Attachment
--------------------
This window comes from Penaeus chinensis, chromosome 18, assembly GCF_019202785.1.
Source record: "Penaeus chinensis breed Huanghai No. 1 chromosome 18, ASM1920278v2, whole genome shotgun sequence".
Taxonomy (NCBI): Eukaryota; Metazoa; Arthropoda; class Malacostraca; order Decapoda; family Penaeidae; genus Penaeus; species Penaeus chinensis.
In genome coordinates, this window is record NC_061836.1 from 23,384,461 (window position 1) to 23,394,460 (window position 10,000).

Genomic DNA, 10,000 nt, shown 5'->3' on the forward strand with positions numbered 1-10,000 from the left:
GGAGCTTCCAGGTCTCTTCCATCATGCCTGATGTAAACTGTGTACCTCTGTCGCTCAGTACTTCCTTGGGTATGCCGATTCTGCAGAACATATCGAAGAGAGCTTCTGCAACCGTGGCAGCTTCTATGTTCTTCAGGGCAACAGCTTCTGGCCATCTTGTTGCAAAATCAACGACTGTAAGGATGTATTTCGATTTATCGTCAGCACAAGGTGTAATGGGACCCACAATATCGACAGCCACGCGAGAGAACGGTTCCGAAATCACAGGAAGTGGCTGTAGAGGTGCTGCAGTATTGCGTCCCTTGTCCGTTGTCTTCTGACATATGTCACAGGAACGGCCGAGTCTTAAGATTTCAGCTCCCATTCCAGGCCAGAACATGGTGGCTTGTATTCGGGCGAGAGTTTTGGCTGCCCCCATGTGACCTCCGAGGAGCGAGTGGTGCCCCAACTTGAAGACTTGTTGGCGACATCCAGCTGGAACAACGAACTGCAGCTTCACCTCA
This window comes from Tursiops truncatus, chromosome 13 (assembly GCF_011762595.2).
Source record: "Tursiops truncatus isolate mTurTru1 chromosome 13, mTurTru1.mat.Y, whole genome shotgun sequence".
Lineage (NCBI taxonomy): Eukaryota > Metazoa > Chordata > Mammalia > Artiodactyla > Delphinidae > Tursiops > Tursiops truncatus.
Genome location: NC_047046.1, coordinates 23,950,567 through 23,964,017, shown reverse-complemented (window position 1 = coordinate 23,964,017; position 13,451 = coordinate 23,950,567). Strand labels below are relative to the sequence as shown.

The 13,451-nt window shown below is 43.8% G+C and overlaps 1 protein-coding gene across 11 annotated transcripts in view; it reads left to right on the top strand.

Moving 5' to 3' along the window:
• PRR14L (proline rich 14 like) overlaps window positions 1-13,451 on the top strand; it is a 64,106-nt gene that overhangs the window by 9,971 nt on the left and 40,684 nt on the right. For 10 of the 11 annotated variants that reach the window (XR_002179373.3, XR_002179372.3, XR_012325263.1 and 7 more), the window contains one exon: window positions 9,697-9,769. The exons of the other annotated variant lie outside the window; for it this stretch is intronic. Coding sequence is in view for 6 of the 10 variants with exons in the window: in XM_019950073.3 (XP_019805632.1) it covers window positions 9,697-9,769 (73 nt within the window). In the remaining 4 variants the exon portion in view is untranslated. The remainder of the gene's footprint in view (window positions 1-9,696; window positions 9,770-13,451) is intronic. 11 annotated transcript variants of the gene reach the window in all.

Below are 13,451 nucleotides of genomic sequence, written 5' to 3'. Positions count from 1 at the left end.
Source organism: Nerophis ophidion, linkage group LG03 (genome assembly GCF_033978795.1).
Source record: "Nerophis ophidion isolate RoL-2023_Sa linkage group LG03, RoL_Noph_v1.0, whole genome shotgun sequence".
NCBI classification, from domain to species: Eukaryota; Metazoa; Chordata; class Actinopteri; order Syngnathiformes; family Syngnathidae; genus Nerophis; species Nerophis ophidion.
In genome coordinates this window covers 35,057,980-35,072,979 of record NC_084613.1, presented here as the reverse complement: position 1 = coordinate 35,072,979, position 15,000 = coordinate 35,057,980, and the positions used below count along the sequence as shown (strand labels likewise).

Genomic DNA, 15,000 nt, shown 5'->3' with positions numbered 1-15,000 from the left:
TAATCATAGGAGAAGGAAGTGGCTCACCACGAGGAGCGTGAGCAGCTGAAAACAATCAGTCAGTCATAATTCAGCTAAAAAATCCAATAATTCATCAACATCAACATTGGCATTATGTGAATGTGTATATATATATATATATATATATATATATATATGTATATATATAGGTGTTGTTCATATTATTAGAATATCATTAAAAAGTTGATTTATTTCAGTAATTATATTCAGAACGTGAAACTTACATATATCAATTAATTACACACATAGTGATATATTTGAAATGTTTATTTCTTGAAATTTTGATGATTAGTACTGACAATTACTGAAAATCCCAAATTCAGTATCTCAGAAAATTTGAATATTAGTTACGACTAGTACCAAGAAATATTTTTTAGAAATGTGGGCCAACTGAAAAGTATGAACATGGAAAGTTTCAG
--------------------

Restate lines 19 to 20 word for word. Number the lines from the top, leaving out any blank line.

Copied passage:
Genomic DNA, 15,000 nt, shown 5'->3' with positions numbered 1-15,000 from the left:
TAATCATAGGAGAAGGAAGTGGCTCACCACGAGGAGCGTGAGCAGCTGAAAACAATCAGTCAGTCATAATTCAGCTAAAAAATCCAATAATTCATCAACATCAACATTGGCATTATGTGAATGTGTATATATATATATATATATATATATATATATATGTATATATATAGGTGTTGTTCATATTATTAGAATATCATTAAAAAGTTGATTTATTTCAGTAATTATATTCAGAACGTGAAACTTACATATATCAATTAATTACACACATAGTGATATATTTGAAATGTTTATTTCTTGAAATTTTGATGATTAGTACTGACAATTACTGAAAATCCCAAATTCAGTATCTCAGAAAATTTGAATATTAGTTACGACTAGTACCAAGAAATATTTTTTAGAAATGTGGGCCAACTGAAAAGTATGAACATGGAAAGTTTCAG